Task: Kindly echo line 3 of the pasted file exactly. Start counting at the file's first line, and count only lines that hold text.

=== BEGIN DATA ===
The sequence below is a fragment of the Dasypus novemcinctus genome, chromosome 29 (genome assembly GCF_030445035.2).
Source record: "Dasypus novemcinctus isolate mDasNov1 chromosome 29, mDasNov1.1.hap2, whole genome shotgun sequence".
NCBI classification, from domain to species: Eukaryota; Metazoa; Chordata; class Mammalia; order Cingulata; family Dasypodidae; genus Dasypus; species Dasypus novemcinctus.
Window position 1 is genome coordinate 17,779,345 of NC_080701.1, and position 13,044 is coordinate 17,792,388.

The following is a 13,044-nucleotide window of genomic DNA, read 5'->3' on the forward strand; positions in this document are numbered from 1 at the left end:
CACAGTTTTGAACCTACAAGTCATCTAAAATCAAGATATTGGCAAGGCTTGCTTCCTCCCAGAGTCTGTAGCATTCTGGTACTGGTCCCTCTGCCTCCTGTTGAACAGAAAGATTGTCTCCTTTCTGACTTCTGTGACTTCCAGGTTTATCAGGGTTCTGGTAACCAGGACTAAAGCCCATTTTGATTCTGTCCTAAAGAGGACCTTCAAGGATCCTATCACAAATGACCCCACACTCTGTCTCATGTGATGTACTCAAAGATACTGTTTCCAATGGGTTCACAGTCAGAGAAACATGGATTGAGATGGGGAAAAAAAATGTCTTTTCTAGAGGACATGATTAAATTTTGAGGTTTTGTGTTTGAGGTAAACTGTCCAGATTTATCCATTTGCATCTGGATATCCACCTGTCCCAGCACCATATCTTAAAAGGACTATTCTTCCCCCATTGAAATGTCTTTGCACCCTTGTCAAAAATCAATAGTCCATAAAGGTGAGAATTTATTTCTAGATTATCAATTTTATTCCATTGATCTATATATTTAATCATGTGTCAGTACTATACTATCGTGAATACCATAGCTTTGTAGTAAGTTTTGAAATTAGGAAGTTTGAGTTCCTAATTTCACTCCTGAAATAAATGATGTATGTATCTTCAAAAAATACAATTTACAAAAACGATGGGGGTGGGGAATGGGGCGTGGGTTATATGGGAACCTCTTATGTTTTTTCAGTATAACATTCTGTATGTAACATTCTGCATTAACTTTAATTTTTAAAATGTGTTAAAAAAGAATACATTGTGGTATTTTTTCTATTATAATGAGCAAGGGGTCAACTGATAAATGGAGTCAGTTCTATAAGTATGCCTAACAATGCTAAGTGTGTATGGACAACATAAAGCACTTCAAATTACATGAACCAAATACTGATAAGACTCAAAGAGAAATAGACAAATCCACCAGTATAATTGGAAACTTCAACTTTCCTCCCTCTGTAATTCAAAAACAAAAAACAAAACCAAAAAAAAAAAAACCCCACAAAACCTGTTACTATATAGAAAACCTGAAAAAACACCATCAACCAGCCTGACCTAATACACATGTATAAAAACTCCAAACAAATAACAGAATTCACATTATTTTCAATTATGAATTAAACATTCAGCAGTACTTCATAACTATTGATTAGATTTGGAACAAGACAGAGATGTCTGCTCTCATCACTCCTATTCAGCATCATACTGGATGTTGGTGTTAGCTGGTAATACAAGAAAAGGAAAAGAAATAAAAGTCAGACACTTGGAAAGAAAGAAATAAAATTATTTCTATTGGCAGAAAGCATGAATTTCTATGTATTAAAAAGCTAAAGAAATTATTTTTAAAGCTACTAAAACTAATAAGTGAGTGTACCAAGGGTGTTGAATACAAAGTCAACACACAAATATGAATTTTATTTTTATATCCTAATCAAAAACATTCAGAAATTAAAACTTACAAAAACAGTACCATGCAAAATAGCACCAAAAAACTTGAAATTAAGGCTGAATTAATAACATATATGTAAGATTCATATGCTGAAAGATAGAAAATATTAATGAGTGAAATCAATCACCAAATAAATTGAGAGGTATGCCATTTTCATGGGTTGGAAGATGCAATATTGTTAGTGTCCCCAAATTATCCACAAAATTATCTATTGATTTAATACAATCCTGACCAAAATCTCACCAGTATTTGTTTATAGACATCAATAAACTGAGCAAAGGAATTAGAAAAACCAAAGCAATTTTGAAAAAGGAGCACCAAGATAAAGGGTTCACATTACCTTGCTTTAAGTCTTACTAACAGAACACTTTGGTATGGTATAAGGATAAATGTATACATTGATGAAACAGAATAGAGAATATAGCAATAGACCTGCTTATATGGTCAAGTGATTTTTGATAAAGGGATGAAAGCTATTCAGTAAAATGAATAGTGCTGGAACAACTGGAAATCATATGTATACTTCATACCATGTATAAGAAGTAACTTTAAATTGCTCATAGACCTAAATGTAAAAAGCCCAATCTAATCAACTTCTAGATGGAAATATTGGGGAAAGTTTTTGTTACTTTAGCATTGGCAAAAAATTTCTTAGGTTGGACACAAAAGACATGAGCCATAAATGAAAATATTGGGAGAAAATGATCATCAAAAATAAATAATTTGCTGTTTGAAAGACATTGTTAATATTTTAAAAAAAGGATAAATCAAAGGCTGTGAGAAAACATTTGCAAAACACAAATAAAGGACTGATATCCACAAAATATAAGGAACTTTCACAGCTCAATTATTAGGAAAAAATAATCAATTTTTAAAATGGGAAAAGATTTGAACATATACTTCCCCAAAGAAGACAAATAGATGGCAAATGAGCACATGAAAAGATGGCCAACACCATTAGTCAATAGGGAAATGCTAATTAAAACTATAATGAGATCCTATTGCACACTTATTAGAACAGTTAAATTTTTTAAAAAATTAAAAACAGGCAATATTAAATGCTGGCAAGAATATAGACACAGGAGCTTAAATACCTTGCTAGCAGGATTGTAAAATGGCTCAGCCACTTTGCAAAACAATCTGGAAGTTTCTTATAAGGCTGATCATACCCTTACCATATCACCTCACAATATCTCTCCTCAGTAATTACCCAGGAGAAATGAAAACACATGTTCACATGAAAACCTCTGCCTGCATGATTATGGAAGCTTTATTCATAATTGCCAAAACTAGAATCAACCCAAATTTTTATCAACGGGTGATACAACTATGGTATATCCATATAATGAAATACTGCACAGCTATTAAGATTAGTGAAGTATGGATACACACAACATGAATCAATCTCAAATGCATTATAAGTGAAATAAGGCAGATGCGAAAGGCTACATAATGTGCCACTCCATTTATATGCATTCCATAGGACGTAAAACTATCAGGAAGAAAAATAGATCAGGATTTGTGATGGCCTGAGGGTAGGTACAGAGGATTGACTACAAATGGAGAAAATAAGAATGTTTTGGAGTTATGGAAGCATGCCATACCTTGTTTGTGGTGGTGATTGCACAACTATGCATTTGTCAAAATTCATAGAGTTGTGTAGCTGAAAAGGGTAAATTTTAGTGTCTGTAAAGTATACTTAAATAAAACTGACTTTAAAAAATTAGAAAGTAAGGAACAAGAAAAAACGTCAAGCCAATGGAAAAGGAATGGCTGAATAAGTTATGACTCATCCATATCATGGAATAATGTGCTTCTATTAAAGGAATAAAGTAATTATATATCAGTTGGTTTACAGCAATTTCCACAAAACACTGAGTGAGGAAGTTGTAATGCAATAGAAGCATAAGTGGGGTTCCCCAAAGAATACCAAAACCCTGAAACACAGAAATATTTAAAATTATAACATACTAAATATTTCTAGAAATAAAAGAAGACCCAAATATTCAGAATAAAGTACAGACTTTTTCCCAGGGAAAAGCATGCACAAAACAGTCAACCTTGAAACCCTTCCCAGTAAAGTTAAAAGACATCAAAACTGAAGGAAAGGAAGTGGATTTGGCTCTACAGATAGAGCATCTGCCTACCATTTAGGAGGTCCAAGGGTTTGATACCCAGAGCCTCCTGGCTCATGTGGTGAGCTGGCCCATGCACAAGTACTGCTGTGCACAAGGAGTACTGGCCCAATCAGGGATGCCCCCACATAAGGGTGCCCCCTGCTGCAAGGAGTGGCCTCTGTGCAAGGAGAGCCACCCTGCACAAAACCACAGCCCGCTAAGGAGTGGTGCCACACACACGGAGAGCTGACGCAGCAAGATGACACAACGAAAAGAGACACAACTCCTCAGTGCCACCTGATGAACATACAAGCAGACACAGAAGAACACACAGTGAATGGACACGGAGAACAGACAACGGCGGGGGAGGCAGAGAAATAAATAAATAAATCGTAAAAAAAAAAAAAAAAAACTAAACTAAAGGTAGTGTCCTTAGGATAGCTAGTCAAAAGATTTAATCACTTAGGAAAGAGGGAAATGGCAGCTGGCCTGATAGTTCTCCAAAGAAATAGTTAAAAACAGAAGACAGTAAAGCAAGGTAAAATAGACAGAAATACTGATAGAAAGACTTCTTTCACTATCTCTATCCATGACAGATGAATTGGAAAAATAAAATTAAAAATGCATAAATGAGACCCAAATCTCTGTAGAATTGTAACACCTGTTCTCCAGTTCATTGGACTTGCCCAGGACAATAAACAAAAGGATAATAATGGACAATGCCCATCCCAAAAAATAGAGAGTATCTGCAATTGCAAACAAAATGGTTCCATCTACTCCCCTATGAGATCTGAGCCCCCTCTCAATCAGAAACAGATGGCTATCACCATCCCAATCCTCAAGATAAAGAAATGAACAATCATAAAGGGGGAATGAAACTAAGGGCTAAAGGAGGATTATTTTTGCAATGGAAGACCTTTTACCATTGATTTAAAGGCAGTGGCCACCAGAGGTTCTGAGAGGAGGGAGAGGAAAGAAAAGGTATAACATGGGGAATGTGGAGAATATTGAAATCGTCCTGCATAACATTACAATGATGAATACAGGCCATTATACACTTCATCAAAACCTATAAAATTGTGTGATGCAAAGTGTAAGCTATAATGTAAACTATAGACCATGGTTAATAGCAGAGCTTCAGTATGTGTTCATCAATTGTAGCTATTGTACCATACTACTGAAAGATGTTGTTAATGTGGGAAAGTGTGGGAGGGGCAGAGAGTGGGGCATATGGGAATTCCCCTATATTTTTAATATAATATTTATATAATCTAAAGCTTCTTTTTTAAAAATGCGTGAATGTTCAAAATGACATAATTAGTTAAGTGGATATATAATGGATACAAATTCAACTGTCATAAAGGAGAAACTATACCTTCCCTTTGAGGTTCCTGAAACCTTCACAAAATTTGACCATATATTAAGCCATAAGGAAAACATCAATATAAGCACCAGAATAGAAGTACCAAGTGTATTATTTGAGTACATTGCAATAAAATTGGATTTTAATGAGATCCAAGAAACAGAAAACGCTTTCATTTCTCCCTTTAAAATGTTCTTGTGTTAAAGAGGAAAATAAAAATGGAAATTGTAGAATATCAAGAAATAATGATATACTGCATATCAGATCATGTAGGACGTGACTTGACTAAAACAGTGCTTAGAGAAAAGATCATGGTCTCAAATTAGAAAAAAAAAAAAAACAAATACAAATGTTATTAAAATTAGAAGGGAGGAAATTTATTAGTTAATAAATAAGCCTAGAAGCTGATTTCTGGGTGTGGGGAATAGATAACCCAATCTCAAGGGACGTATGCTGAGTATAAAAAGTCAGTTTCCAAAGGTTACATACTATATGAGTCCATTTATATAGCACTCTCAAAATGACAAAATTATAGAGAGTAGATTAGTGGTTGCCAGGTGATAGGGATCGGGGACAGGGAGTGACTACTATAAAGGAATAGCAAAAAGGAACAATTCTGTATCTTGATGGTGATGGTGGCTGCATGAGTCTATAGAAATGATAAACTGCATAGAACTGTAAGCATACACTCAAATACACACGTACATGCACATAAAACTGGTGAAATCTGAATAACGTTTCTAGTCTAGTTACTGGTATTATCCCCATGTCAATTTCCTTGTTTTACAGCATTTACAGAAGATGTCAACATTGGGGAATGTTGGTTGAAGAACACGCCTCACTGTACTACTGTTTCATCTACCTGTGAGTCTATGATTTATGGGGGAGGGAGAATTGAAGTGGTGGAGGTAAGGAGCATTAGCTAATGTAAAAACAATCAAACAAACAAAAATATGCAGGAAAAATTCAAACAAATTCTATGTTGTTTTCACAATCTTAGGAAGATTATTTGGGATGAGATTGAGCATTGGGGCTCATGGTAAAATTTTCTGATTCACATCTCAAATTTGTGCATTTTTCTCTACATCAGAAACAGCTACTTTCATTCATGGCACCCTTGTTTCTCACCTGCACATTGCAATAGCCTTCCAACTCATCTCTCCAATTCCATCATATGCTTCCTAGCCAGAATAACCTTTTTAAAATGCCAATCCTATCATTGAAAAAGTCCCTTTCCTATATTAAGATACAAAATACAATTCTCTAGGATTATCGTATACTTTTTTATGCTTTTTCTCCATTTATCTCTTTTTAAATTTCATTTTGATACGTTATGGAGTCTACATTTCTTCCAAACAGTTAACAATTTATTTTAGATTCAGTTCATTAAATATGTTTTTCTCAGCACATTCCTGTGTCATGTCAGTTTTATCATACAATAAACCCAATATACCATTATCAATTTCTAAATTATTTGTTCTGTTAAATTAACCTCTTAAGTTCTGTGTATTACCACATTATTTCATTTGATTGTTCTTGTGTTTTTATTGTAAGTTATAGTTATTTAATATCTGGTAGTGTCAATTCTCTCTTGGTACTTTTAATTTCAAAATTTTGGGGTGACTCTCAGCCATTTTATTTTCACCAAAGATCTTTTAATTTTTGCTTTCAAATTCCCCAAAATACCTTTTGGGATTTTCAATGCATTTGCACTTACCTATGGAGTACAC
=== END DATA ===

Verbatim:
NCBI classification, from domain to species: Eukaryota; Metazoa; Chordata; class Mammalia; order Cingulata; family Dasypodidae; genus Dasypus; species Dasypus novemcinctus.